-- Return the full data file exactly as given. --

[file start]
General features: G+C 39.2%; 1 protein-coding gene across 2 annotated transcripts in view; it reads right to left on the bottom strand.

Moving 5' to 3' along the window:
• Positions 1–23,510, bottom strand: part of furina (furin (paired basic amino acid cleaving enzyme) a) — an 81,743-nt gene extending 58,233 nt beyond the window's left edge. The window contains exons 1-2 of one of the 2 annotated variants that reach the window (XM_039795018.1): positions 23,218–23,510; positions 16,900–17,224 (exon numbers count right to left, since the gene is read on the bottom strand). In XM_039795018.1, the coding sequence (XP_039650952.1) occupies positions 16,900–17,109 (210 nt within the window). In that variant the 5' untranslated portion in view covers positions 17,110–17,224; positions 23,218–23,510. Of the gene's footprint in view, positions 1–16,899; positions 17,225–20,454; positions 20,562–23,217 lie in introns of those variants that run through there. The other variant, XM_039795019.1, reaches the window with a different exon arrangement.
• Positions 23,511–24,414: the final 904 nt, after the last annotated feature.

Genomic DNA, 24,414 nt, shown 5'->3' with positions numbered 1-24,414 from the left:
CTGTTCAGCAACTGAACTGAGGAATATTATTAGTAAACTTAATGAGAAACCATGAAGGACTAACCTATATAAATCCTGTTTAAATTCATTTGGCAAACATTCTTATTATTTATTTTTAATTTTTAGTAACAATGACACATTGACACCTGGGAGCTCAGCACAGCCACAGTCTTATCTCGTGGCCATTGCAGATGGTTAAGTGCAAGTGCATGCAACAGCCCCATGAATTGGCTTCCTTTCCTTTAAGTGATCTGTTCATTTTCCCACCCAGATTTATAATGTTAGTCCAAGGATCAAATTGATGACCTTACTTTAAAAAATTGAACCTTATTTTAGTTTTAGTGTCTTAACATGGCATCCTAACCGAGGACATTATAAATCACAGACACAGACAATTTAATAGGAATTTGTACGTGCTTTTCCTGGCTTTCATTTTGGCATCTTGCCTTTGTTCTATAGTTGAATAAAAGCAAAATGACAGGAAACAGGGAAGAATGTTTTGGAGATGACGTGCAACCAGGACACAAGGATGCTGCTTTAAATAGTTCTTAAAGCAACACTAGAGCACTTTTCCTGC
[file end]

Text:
General features: G+C 39.2%; 1 protein-coding gene across 2 annotated transcripts in view; it reads right to left on the bottom strand.

Moving 5' to 3' along the window:
• Positions 1–23,510, bottom strand: part of furina (furin (paired basic amino acid cleaving enzyme) a) — an 81,743-nt gene extending 58,233 nt beyond the window's left edge. The window contains exons 1-2 of one of the 2 annotated variants that reach the window (XM_039795018.1): positions 23,218–23,510; positions 16,900–17,224 (exon numbers count right to left, since the gene is read on the bottom strand). In XM_039795018.1, the coding sequence (XP_039650952.1) occupies positions 16,900–17,109 (210 nt within the window). In that variant the 5' untranslated portion in view covers positions 17,110–17,224; positions 23,218–23,510. Of the gene's footprint in view, positions 1–16,899; positions 17,225–20,454; positions 20,562–23,217 lie in introns of those variants that run through there. The other variant, XM_039795019.1, reaches the window with a different exon arrangement.
• Positions 23,511–24,414: the final 904 nt, after the last annotated feature.

Genomic DNA, 24,414 nt, shown 5'->3' with positions numbered 1-24,414 from the left:
CTGTTCAGCAACTGAACTGAGGAATATTATTAGTAAACTTAATGAGAAACCATGAAGGACTAACCTATATAAATCCTGTTTAAATTCATTTGGCAAACATTCTTATTATTTATTTTTAATTTTTAGTAACAATGACACATTGACACCTGGGAGCTCAGCACAGCCACAGTCTTATCTCGTGGCCATTGCAGATGGTTAAGTGCAAGTGCATGCAACAGCCCCATGAATTGGCTTCCTTTCCTTTAAGTGATCTGTTCATTTTCCCACCCAGATTTATAATGTTAGTCCAAGGATCAAATTGATGACCTTACTTTAAAAAATTGAACCTTATTTTAGTTTTAGTGTCTTAACATGGCATCCTAACCGAGGACATTATAAATCACAGACACAGACAATTTAATAGGAATTTGTACGTGCTTTTCCTGGCTTTCATTTTGGCATCTTGCCTTTGTTCTATAGTTGAATAAAAGCAAAATGACAGGAAACAGGGAAGAATGTTTTGGAGATGACGTGCAACCAGGACACAAGGATGCTGCTTTAAATAGTTCTTAAAGCAACACTAGAGCACTTTTCCTGC